• Sabine Ehrt
    • , Dirk Schnappinger
    •  & Kyu Y. Rhee
  • Review Article |

    In this Review, Jennings and colleagues discuss interactions involving host and bacterial glycans that have a role in bacterial pathogenesis. They also highlight recent technological advances that have illuminated the glycoscience of microbial pathogenesis.

    • Jessica Poole
    • , Christopher J. Day
    • , Mark von Itzstein
    • , James C. Paton
    •  & Michael P. Jennings
  • Review Article |

    In recent years, several non-polio enteroviruses (NPEVs) have emerged as serious public health concerns. In this Review, van Kuppeveld and colleagues summarize recent insights from enterovirus research, with a special emphasis on NPEVs, and reflect on how recent discoveries may help in the development of new antiviral strategies.

    • Jim Baggen
    • , Hendrik Jan Thibaut
    • , Jeroen R. P. M. Strating
    •  & Frank J. M. van Kuppeveld
  • Review Article |

    Carriage of Streptococcus pneumoniae on the mucosa of the upper respiratory tract is the prerequisite for transmission and tissue invasion. In this Review, Weiser, Ferreira and Paton summarize the mechanisms that allow pneumococci to transmit and progress from colonizer to pathogen.

    • Jeffrey N. Weiser
    • , Daniela M. Ferreira
    •  & James C. Paton
  • Review Article |

    Autophagy is crucial for innate and adaptive antiviral immunity; in turn, viruses evade and subvert autophagy to support their replication and pathogenesis. In this Review, Choi, Bowman and Jung discuss the molecular mechanisms that govern autophagy during host–virus interactions.

    • Younho Choi
    • , James W. Bowman
    •  & Jae U. Jung
  • Review Article |

    Bacterial microcompartments are self-assembling organelles that consist of an enzymatic core that is encapsulated by a selectively permeable protein shell. In this Review, Kerfeld and colleagues discuss recent insights into the structure, assembly, diversity and function of bacterial microcompartments.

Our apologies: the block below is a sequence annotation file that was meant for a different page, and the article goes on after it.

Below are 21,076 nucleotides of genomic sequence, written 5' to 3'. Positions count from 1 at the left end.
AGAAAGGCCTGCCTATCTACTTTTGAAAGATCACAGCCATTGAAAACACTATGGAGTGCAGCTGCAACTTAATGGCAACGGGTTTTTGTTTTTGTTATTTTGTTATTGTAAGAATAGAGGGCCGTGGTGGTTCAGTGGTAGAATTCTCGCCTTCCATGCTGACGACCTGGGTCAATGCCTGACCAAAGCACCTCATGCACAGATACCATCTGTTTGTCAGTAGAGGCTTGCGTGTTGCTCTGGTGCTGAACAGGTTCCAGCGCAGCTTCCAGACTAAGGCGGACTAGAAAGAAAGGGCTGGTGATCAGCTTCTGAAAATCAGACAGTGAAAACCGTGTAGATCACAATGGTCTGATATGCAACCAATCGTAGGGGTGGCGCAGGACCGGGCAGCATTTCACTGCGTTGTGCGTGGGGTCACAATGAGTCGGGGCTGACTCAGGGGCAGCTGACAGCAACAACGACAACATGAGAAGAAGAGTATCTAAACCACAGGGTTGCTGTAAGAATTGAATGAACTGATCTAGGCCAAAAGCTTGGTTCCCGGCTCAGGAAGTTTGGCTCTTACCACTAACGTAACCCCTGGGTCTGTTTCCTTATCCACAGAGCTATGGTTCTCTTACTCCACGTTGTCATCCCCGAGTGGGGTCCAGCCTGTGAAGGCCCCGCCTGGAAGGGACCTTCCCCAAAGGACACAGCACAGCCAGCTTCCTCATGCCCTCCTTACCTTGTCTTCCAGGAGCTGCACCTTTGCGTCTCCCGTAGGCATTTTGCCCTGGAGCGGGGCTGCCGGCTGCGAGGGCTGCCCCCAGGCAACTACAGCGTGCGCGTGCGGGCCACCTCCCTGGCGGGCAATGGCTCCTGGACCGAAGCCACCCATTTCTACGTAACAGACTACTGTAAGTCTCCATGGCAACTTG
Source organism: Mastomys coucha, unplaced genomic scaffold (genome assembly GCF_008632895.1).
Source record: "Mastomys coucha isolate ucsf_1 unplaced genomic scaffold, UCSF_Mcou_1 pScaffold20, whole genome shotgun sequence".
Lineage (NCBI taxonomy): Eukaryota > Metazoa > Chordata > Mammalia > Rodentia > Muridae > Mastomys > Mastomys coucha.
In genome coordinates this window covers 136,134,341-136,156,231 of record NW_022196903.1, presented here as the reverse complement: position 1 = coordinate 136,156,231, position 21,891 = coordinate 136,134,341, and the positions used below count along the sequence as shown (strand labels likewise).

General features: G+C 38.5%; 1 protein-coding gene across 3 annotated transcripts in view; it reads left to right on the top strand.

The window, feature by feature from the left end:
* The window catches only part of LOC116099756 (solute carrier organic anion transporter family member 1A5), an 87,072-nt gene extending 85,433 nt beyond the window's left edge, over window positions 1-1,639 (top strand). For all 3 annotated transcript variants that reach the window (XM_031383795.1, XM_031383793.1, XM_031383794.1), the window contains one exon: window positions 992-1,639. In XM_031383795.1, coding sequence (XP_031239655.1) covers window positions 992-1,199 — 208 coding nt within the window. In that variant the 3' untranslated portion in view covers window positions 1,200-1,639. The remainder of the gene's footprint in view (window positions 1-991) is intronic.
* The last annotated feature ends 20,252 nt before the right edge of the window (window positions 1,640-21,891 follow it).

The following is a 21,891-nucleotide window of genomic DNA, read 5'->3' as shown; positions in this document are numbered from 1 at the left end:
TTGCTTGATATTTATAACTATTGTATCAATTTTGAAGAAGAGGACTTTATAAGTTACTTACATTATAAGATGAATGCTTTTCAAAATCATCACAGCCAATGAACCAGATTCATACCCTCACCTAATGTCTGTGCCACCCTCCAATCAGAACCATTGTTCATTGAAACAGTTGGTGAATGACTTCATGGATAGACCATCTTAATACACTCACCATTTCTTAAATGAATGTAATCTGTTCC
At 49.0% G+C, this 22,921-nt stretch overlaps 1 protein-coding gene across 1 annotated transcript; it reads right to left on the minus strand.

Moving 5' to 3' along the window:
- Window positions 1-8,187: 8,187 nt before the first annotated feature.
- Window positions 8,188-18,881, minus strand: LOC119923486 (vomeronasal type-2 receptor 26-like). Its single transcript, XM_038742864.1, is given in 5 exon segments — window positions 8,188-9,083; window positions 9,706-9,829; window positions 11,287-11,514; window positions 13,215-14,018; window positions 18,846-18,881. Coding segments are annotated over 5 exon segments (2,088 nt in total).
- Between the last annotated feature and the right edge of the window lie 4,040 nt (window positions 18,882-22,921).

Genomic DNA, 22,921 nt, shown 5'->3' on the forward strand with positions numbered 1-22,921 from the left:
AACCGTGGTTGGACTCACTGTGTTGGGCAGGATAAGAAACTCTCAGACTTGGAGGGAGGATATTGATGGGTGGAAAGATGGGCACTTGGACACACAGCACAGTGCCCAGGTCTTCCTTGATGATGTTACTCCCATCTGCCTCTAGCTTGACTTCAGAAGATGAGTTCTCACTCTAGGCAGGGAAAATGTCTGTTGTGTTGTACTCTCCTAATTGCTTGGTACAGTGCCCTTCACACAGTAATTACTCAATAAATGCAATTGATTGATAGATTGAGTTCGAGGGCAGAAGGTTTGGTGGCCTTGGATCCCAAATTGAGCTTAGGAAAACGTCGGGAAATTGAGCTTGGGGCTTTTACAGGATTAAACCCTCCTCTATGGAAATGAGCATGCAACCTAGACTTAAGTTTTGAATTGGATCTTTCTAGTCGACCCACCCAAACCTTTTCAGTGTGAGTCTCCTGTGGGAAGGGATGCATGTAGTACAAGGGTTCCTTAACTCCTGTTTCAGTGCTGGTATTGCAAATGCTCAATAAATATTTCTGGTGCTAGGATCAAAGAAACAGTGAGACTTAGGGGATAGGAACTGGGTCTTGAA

• Cheryl A. Kerfeld
    • , Clement Aussignargues
    • , Jan Zarzycki
    • , Fei Cai
    •  & Markus Sutter
  • Review Article |

    Much of the molecular virology of rabies virus has been well characterized, and we are gaining a better understanding of how infection dynamics and immune status relate to transmission. In this Review, Schnell and colleagues explore rabies virus transmission, enzootic maintenance and epizootic spread, as well as molecular evolutionary dynamics, host adaptation and the origins of rabies virus.

    • Christine R. Fisher
    • , Daniel G. Streicker
    •  & Matthias J. Schnell
  • Review Article |

    Pseudomonas syringae uses a multitude of virulence factors to infect plants. In this Review, Xin and colleagues highlight key virulence strategies — immune suppression and water soaking — that allow this bacterium to become a successful pathogen under the right environmental conditions.

    • Xiu-Fang Xin
    • , Brian Kvitko
    •  & Sheng Yang He
  • Review Article |

    The causative agents of tuberculosis are a group of closely related bacteria known as the Mycobacterium tuberculosis complex (MTBC). In this Review, Gagneux discusses recent insights into the origin of the MTBC, its molecular evolution and population genetic characteristics, and the evolution of antibiotic resistance.

    • Sebastien Gagneux
  • Review Article |

    Hopanoid lipids are structurally and functionally related to sterols, which are important building blocks of membranes. In this Review, Newman, Silipo and colleagues explore the diversity of bacterial hopanoids and their roles in stress adaptation and plant symbiosis.